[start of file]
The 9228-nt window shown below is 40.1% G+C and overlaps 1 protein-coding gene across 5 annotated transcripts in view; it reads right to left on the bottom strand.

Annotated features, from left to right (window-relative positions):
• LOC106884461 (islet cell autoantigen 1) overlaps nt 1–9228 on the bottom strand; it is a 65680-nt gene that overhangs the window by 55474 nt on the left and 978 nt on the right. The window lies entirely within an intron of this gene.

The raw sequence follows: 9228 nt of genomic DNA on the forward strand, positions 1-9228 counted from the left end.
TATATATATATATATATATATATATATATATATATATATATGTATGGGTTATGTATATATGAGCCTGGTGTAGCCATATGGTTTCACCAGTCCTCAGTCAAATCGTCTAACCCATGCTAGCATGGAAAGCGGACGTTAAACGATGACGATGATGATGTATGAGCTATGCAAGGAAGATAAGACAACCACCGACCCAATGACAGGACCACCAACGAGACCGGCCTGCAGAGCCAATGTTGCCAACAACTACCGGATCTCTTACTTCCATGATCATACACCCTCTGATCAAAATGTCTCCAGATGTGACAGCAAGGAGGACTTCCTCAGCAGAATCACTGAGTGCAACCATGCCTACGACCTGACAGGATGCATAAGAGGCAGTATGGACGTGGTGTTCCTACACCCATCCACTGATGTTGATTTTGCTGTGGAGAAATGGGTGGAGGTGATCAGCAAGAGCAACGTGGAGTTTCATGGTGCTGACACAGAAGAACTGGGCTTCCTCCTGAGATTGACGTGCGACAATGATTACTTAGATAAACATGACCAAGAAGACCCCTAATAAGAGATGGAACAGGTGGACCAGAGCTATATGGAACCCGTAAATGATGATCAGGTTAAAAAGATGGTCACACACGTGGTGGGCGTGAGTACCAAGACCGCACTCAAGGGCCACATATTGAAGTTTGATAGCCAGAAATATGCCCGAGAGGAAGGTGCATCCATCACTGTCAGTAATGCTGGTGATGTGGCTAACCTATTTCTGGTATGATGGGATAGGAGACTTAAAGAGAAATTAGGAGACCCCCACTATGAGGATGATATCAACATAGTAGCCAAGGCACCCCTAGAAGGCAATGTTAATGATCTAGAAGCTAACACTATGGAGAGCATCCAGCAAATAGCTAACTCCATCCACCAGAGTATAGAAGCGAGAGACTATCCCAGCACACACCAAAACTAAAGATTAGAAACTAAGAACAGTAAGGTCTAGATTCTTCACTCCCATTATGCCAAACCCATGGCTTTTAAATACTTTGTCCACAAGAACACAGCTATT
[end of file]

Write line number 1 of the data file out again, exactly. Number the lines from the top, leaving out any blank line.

The 9228-nt window shown below is 40.1% G+C and overlaps 1 protein-coding gene across 5 annotated transcripts in view; it reads right to left on the bottom strand.